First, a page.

- The seed is used in asthma, bronchitis and biliousness. The leaves are useful in treating conjunctivitis, inflammation, dyspepsia and dysentery
- The bark is useful in cases of jaundice and diarrhea. The green fruits are used for making pickles. Amla is also known to treat hair damage, premature greying and hair fall primarily. It’s used in making hair oil, dyes, shampoo, face creams and tooth powder
- The wood is used for making agricultural implements, poles, and inferior quality furniture
- The fruits, bark and leaves are rich in tannin
- Amla reduces the risk of heart disease by regulating the build-up of bad cholesterol
- Amla powder has a high fiber content which works wonderfully for the digestive system. It's an effective cure for constipation
- Amla is rich in antioxidants that help in fighting free radicals in the body. This reduces cell damage and also the risk of cancer and inflammation
- The fruit is a rich source of Vitamin C
Chemicals isolated from the plant
The fruits are richest source of vitamin C (700 mg per 100 g of fruits). It also contains cytokinin.The plants contain tannins like glucogallin, corilagin, chebulargic acid and 3, 6-digalloyl glucose.
Amla is a sub-tropical plant.It is sensitive to prolong freezing temperatures and grows best when it is not exposed to frost. The tree is tough and resistant to exploits of climate.
The cuttings that are planted in the autumn season soon develop roots and within a few years, begins to bear fruits. The bushes should be regularly pruned to allow sunlight to reach the interiors for a healthy growth. Heavy use of nitrogen manure is discouraged as increased growth will ultimately weaken the plant and reduce its lifespan. The mature plants can yield up to 200 kilos of fruit per year.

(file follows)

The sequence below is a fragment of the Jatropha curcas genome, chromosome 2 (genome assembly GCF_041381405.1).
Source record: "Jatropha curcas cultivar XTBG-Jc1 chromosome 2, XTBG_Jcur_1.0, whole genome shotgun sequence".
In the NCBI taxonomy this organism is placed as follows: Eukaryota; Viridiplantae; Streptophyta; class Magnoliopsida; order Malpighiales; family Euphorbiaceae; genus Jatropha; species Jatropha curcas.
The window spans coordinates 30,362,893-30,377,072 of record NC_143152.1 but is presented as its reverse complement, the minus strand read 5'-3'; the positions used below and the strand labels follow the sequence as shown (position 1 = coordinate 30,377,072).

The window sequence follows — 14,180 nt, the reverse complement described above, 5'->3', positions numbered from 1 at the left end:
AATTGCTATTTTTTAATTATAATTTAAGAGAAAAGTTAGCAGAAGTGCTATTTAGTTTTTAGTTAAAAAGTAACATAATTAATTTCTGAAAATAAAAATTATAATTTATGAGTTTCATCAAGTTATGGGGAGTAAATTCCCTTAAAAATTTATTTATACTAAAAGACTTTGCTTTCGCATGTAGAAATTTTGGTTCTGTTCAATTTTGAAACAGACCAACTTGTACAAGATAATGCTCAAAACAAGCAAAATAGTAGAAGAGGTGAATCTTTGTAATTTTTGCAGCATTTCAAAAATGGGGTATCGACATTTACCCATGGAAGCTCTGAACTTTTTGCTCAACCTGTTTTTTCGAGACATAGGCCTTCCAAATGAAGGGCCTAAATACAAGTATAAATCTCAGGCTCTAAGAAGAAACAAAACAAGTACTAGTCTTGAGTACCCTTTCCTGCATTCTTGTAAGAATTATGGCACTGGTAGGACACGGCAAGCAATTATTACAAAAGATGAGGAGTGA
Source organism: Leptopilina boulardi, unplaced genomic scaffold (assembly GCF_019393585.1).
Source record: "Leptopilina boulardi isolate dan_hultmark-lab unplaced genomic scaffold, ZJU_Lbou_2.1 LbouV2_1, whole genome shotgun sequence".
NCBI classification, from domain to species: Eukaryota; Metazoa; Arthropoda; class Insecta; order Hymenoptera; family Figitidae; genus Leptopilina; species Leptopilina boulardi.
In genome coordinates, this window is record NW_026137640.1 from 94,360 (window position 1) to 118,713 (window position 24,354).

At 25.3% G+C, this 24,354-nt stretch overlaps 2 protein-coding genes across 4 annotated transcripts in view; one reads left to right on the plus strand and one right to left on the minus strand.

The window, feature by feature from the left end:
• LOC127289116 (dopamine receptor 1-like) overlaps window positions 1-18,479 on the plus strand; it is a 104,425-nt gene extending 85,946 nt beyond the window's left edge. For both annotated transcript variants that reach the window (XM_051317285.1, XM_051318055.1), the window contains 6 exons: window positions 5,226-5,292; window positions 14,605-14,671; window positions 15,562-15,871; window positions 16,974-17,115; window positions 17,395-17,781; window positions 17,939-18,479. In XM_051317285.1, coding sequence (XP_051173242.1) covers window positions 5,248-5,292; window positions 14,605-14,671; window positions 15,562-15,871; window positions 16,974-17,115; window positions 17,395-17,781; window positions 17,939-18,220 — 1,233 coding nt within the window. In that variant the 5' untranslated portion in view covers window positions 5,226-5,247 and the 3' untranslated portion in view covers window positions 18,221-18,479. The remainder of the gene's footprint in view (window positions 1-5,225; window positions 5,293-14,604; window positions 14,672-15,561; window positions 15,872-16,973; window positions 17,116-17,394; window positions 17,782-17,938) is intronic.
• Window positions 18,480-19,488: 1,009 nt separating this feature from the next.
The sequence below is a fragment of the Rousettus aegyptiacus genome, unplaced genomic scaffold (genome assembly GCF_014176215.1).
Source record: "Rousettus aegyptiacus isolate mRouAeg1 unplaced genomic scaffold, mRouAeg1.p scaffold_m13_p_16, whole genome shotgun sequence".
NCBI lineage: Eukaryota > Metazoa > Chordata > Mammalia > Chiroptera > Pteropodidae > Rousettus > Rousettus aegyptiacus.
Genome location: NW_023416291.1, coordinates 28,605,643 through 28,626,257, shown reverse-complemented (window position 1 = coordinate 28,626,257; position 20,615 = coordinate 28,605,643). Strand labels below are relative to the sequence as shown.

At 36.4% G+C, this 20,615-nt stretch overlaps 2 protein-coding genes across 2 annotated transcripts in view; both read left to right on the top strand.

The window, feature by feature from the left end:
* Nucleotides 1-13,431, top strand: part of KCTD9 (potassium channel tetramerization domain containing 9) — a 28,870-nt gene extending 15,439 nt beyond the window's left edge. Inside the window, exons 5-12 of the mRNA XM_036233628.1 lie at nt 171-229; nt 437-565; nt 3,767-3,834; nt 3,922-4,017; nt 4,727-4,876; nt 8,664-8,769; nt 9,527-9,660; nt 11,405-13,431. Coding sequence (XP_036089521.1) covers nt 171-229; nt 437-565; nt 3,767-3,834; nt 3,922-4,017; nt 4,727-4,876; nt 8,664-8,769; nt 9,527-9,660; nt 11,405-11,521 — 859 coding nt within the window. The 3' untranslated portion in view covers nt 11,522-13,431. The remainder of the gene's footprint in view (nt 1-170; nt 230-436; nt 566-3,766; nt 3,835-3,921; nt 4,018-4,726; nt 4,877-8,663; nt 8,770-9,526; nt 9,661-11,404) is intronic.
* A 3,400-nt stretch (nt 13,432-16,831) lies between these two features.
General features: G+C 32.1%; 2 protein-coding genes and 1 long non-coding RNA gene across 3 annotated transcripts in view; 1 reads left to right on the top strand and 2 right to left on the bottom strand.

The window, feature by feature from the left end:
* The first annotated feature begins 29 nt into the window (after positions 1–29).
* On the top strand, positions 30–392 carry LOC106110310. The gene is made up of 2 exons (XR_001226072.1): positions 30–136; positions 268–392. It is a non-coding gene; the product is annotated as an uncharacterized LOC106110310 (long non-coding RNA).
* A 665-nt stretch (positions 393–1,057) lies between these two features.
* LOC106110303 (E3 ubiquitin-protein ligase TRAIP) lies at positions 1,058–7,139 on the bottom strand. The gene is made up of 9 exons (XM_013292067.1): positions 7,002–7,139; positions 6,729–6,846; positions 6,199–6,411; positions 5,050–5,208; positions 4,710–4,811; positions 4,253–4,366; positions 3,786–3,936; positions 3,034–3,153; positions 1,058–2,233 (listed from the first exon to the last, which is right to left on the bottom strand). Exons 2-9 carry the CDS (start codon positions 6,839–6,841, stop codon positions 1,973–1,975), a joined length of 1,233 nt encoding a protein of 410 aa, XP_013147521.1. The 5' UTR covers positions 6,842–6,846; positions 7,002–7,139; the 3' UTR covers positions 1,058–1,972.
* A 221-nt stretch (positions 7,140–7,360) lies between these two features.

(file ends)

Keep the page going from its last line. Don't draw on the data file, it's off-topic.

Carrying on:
- Sowing Season
It is sown in October to January
- Land Preparation
The land should be well ploughed before planting. A 2.5 cm deep and 15X15 cm beds are prepared in the field. The manure should be mixed with the soil at the time of planting. is generally propagated through seeds.
It’s best to sow the seeds once its ripe. The seeds are dried and cut in half right through the stone. After going a float test, the extracted seeds(taken from fully ripe fruits) those which sink, germinates. In a period of 4 months, the seedlings can be budded or grafted, if required.
The young plant should be well treated with FYM(Farm Yard manure consisting of cow dung, cow urine, waste straw and other dry wastes).FYM is very rich in nutrients. Every mature tree should be treated with a fertilizer. This is usually done in the months of September and October.
An annual rainfall of 630-800 mm is ideal for its growth. Amla is a drought resistant sub-tropical plant but it doesn’t mean that it can go without water altogether. The young plants should be watered at 15 days interval during the summer months till they are fully established. Once the tree is mature it doesn’t require frequent watering. In the month of October-December, right after the monsoon rains,25-30 litres of water per day,per tree,should be provided through drip irrigation. Drip irrigation is best suited for amla plants.(Drip irrigation is delivered to plant roots through a series of pipes, tubes, and valves. These parts, controlled by emitters and pumps, allow water to be focused in a particular area.)However, water stagnation must be avoided.